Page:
Aug
01
2005

Where Have All the Bodies Gone?

As toll mounts, U.S. casualties are nearly invisible

In a week in June when 15 GIs were killed in Iraq (6/13-19/05), the war pictures in the New York Times (6/19/05, 6/20/05) featured dazed Iraqis after a suicide bombing, a Marine patrolling, the twisted remains of a vehicle, wounded children, a civilian casualty in a morgue. No photographs featured American casualties—a typical absence in U.S. coverage of the war. There are notable exceptions. One of the 2005 Pulitzer Prize photos for breaking news photographs awarded to the Associated Press showed a controversial image of the charred bodies of American contractors hanging from a bridge in Fallujah. Most of the […]

Jul
20
2005

Letters to the Editor

In Search of Reliable Sources Thanks to you and all those who work with you both in offices and in the field for the very important watchdog work you do on the media. During a period when the media are manipulated perhaps more than in the entire history of our country, this activity takes on even greater significance. Since accurate and sufficient information is essential to a participatory electorate, a properly functioning democracy depends on people like yourselves. But you knew that. I am also writing to address a problem that you may be able to help with, although it […]

Jul
20
2005

SoundBites

James Weinstein, 1926-2005 "Jim Weinstein was a shining example of a truly independent journalist.... In his own way, he was in the tradition of George Seldes and I.F. Stone and Lincoln Steffens--muckraking journalists who challenged the received wisdom. He always asked 'Why?' and 'Who is behind what?' and 'Where are the bodies buried?' More than ever, we need journalists such as Jim, who insisted that we must think things through, that we must remember the past in order to understand the present and prepare for the future." --Studs Terkel on In These Times founder James Weinstein (AlterNet, 6/19/05) A Shining […]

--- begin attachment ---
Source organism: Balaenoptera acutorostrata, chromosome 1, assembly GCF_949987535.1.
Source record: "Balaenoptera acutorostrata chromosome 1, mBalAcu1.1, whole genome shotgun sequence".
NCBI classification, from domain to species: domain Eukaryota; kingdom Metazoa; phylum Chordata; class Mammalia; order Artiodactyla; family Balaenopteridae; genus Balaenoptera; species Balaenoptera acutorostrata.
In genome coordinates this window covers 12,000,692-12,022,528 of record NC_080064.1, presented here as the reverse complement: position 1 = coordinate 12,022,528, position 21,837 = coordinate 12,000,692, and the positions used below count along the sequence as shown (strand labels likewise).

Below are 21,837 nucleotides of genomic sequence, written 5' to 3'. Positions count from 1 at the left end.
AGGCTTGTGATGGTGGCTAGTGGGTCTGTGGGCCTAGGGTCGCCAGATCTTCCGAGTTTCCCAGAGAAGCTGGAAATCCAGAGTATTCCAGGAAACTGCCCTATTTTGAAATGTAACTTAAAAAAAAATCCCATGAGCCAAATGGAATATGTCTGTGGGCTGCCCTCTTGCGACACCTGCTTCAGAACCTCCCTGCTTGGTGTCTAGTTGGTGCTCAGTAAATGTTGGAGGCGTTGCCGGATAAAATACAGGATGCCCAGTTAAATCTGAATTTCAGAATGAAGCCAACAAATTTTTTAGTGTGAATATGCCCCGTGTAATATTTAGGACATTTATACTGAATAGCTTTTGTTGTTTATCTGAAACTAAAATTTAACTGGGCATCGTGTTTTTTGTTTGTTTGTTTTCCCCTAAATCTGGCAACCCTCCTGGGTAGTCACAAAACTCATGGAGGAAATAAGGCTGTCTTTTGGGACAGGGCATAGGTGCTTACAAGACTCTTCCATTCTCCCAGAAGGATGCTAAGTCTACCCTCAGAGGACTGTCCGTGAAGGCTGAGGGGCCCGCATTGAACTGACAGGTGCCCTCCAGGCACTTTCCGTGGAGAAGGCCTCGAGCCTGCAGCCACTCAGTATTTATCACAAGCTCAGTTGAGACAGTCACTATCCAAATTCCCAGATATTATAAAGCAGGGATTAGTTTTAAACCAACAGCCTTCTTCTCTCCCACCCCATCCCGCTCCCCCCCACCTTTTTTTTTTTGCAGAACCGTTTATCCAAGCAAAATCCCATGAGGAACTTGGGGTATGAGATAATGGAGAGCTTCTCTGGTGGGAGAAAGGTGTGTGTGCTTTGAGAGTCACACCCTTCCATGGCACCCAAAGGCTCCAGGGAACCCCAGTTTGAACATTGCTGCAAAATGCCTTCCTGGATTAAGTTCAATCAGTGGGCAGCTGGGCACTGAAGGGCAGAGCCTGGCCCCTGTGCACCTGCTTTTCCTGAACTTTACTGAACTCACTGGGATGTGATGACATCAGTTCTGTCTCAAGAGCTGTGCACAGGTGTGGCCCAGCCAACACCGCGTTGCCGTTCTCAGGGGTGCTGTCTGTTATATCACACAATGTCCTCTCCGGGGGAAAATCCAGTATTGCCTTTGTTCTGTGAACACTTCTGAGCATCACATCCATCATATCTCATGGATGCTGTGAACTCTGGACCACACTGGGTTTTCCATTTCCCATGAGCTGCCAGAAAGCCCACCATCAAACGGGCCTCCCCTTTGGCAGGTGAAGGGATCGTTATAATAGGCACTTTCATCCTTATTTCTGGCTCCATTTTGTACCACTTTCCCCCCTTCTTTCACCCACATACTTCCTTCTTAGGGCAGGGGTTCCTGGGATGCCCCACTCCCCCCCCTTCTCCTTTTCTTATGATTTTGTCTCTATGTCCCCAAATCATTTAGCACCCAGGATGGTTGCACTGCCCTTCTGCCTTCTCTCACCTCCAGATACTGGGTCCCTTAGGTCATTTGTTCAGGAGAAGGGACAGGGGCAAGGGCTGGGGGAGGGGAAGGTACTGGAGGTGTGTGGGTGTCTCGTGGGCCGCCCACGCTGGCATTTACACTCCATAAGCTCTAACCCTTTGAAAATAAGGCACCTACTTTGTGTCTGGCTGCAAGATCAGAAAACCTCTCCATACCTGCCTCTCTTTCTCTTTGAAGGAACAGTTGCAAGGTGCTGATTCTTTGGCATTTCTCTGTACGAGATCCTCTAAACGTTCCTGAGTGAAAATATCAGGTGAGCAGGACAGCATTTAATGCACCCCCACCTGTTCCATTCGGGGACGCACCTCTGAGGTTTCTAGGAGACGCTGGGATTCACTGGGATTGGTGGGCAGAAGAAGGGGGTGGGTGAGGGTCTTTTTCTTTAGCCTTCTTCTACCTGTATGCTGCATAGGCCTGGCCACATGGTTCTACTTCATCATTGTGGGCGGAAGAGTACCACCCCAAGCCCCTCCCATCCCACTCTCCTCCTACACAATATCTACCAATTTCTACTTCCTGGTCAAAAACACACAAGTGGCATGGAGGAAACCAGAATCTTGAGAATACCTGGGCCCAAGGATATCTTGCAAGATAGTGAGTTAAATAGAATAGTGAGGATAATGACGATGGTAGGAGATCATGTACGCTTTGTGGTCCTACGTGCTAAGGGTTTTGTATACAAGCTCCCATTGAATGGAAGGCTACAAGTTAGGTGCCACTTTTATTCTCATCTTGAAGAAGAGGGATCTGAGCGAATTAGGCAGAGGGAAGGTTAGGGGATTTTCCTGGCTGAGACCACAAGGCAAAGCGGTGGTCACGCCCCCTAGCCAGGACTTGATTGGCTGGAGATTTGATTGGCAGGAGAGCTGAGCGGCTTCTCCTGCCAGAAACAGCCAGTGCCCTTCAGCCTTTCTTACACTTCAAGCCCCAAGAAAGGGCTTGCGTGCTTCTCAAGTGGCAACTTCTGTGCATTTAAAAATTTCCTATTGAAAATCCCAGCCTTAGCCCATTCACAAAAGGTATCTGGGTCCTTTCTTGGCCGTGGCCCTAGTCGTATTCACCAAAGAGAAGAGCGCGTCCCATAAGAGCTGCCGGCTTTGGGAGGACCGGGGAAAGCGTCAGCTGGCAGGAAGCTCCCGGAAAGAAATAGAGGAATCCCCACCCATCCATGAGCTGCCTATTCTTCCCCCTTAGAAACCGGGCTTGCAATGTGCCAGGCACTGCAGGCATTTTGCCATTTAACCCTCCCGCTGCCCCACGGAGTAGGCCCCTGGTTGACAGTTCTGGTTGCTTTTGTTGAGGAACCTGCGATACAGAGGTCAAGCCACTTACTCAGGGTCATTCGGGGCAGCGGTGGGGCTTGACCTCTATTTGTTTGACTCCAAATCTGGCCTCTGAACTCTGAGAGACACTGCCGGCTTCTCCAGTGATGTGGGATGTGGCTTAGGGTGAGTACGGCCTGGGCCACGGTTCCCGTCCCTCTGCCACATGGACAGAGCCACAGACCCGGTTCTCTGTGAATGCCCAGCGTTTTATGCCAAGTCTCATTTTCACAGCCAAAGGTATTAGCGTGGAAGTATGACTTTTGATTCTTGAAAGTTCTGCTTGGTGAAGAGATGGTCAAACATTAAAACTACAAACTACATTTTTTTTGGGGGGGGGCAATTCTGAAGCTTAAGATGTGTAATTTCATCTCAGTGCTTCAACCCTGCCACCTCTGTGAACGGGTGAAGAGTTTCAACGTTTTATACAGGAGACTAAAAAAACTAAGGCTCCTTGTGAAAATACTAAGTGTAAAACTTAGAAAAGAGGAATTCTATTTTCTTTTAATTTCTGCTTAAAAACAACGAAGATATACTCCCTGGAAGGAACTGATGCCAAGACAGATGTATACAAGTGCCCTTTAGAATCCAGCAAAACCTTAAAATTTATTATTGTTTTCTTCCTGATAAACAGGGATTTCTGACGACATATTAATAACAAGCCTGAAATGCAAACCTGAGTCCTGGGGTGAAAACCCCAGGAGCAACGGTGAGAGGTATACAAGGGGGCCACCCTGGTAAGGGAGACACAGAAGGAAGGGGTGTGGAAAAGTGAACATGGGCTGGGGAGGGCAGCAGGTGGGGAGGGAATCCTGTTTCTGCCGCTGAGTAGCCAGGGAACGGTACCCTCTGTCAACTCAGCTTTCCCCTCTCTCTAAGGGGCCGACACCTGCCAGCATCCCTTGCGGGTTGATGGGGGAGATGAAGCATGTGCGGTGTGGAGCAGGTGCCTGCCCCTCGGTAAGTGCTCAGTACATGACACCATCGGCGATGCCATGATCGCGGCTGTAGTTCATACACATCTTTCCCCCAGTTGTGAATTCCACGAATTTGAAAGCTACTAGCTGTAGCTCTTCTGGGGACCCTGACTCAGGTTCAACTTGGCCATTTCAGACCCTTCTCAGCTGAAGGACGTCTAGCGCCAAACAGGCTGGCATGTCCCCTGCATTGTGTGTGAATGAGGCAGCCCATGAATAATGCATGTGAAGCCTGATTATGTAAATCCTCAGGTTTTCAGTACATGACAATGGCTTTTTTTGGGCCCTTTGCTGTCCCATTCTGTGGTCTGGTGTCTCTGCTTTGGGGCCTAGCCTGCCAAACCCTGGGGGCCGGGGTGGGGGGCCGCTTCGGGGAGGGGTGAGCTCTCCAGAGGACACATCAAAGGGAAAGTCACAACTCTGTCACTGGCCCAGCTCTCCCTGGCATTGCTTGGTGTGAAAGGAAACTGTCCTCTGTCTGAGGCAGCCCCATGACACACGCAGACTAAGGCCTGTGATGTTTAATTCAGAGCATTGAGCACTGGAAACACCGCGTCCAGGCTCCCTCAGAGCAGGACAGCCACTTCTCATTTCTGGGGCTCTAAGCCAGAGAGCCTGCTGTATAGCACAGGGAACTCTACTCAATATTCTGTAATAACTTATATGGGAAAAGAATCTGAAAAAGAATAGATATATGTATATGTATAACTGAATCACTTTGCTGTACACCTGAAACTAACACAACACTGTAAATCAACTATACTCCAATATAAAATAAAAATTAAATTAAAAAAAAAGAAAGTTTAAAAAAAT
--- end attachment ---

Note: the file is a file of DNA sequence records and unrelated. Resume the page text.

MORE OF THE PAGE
Jul
01
2005

'We Do Not Speculate Here'

What O'Reilly means is anyone's guess

Cable news networks have devoted significant time to the case of Natalee Holloway, an Alabama teenager who disappeared in Aruba. But cable news' most popular host has urged the media to exercise caution. On June 9, Fox News Channel's Bill O'Reilly explained, "As you may know, we do not speculate here on The Factor. We have no idea what happened to Natalee or why she left the bar with some Aruban men. I've heard some irresponsible media speculate about that, and it makes me angry." For those who had followed O'Reilly's coverage of the case, this must have been puzzling. […]

Jul
01
2005

The Downing Street Shuffle

Editor's Note

The Downing Street Memo seems like one of the stranger episodes in media history—with major media virtually ignoring dramatic new evidence in a major story, and then inventing peculiar excuses for why they hadn’t covered it. But in context, media behavior makes perfect sense. When George W. Bush claimed, throughout 2002 and 2003, that he saw war with Iraq as a last resort, journalists knew that was a lie. But as the New York Times Elisabeth Bumiller declared (Extra!, 1-2/05), “You can’t just say the president is lying.” Not only did they not say what they knew to be the […]